Sunday, April 11, 2010

Climbing Mountains

Last week, the weather here in GA was absolutely perfect, so I finally convinced my aunt to climb Stone Mountain.  She's been living in GA for 4 years and she shamefully lives 10 minutes from the park.   Stone Mountain is one of the world's largest piece of exposed quartz monzonite. (Many people say that it's granite, but it's actually quartz monzonite... just a useful factoid.)  The walk up trail to the top of the mountain is mile long; but add 786 feet in elevation and exposed boulders and rocks to climb, and it will be a work out for your ass... literally!

Last year, I climbed it at least twice a week and discovered a new found hobby... Geocaching.  Basically, treasure hunting for sport.  I found an official monarch butterfly coin, for which you can track online.  The owner of the coin wants it to travel far, so I'm planning to take it to Kuwait and find a geocache there to send it on it's way.  If you you're a person who like to hike, walk, or bike outdoors, I definitely recommend this sport to break up the monotony.  There are over a million geocaches hidden all over the world!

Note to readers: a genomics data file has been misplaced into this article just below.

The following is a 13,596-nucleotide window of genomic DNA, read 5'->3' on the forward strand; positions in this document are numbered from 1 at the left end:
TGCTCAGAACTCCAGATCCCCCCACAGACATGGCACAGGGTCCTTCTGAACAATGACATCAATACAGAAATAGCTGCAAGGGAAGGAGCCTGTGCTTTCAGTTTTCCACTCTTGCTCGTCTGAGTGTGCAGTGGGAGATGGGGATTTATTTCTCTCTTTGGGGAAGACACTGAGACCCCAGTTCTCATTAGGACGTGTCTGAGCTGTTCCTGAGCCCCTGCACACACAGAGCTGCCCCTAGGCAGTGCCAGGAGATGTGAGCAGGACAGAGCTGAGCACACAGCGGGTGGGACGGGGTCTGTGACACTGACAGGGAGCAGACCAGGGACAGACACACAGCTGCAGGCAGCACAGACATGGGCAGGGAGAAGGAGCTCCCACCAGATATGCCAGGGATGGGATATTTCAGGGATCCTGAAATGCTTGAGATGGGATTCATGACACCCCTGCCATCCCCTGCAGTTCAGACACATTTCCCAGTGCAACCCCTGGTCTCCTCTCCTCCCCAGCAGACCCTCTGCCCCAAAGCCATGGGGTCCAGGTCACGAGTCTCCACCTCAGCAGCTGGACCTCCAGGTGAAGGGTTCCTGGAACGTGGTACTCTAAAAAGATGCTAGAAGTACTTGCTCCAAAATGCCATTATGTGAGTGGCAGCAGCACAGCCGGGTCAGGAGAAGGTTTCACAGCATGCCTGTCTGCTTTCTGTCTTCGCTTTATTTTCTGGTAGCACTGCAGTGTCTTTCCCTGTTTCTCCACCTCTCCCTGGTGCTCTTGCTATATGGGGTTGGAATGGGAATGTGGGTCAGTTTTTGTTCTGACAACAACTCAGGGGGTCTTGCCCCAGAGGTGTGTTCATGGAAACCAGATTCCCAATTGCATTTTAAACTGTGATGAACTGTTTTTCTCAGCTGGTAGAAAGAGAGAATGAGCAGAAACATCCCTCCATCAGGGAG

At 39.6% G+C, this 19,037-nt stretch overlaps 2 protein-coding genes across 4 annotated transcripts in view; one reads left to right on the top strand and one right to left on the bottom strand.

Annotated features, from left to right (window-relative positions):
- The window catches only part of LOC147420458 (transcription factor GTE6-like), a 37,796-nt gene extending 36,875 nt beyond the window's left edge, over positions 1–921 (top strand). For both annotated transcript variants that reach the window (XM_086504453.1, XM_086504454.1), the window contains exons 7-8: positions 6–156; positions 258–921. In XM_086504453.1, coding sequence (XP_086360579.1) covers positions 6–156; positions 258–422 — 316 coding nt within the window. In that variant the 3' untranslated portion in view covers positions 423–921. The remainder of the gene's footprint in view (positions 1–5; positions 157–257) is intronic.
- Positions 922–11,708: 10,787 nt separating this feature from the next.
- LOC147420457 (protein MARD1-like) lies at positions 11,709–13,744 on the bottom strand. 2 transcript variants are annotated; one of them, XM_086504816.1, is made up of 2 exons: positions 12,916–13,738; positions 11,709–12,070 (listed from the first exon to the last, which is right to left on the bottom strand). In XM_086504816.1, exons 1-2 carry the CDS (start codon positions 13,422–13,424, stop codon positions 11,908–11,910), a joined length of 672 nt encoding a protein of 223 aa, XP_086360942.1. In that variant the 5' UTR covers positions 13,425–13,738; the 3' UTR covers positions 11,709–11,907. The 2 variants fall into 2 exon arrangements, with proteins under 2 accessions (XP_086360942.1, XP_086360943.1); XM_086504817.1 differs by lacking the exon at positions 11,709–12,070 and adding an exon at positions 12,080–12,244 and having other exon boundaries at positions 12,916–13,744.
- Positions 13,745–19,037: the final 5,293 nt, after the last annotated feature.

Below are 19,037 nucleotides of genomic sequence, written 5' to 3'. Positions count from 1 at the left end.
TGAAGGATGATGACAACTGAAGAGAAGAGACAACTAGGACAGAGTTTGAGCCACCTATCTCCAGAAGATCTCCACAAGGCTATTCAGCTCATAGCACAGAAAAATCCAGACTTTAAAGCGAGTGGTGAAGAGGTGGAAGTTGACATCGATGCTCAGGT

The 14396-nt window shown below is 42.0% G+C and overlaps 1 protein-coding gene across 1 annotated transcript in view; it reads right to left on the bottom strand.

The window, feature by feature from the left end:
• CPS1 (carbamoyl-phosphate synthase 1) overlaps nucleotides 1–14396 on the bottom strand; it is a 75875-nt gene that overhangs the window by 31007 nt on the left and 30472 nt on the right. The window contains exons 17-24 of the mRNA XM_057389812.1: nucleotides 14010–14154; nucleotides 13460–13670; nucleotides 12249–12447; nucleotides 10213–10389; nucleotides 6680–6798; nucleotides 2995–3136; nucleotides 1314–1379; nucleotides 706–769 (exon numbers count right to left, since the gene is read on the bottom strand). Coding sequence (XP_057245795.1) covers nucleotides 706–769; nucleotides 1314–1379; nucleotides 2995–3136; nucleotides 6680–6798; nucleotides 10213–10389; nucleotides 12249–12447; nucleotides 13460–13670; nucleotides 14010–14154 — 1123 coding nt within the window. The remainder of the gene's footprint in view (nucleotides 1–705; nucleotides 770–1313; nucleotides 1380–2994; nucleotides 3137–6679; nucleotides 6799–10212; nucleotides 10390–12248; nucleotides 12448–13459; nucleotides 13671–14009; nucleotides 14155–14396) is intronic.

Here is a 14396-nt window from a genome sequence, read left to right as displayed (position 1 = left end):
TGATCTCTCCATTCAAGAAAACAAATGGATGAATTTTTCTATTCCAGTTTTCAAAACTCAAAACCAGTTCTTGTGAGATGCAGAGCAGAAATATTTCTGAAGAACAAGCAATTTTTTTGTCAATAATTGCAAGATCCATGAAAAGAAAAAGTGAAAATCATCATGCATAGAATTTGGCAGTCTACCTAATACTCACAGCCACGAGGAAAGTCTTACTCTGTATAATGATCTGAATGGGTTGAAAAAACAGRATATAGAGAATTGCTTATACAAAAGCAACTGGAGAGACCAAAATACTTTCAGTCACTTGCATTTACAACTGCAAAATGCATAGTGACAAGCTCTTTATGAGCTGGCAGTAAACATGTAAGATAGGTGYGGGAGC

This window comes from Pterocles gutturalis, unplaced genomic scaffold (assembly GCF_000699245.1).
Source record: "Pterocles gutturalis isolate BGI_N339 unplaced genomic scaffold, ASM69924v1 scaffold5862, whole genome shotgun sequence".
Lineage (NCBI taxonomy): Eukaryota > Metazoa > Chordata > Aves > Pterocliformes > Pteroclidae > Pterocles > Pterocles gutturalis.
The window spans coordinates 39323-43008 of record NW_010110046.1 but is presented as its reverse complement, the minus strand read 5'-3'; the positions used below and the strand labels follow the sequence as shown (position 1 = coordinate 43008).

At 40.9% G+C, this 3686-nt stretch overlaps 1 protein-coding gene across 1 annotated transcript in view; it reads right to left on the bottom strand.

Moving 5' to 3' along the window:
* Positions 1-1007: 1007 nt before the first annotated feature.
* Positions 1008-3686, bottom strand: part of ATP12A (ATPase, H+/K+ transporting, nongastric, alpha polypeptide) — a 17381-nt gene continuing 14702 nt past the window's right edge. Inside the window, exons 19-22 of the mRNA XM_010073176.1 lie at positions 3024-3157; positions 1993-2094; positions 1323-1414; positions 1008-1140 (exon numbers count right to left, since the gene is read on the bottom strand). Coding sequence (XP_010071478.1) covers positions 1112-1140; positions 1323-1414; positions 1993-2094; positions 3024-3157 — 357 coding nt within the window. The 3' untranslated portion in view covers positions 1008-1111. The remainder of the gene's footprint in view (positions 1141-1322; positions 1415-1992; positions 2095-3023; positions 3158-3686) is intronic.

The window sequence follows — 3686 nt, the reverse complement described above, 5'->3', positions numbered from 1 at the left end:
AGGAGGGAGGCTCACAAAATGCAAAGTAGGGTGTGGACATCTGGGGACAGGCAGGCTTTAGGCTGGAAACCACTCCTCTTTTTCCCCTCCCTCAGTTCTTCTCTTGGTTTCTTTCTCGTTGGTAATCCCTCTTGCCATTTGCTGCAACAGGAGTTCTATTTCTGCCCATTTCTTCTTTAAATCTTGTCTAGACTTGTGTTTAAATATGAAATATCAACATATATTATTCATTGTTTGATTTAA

So, as my aunt and I were walking (and taking breaks) and walking.  I found myself giving her words of encouragement.  Partly because I didn't feel like walking back to my car half way up the bitch  (I don't like quitting.) and mostly because I think people should cheer on and encourage people who are doing things for the first time and feeling intimidated or unsure of themselves.  I mean, have you ever had someone invite you to do something that they were clearly great at, but you had never tried before?  And then they embarrassed you or belittled you as they actually competed with you to make themselves feel better!  Or what about those haters that never get off their own asses, but criticize you for trying something new?  I can't be alone in this observation...  talk about the things that tick me off ... Anyway, on to my story.  My aunt is a pretty spiritual person, so when I noticed that she was settling her tushy a little too long on a boulder, I shared with her something that gets me to the top when I'm feeling tired or lazy on my hike.  I leave something on the mountain.  Something that I need to lose and don't want to bring back with me.  Sometimes it's a pound or two, but pretty much every time I climb Stone Mountain, I give it my anger, my confusion, my resentment, my fear of something, etc.  That day, I told her that I was leaving my procrastination because lately I had been starting projects all over the house and making lists that I never crossed off.  Pretty much not getting a damn thing done.  After the pep talk, my aunt got a spark underfoot and was hitting the steeper peaks like a veteran hiker.  Around the last 50 yards or so, it gets pretty steep and to keep my pace (and my peace)  I start giving the mountain what ever I intend to leave behind, so I left her to make it on her own.  I quietly told her that this is the point where everybody has to climb their own mountain and that she could make it to the top on her own.  I waited, I watched and I cheered as she made it to the top.  I never asked her what she had left behind.  I was just proud that she did.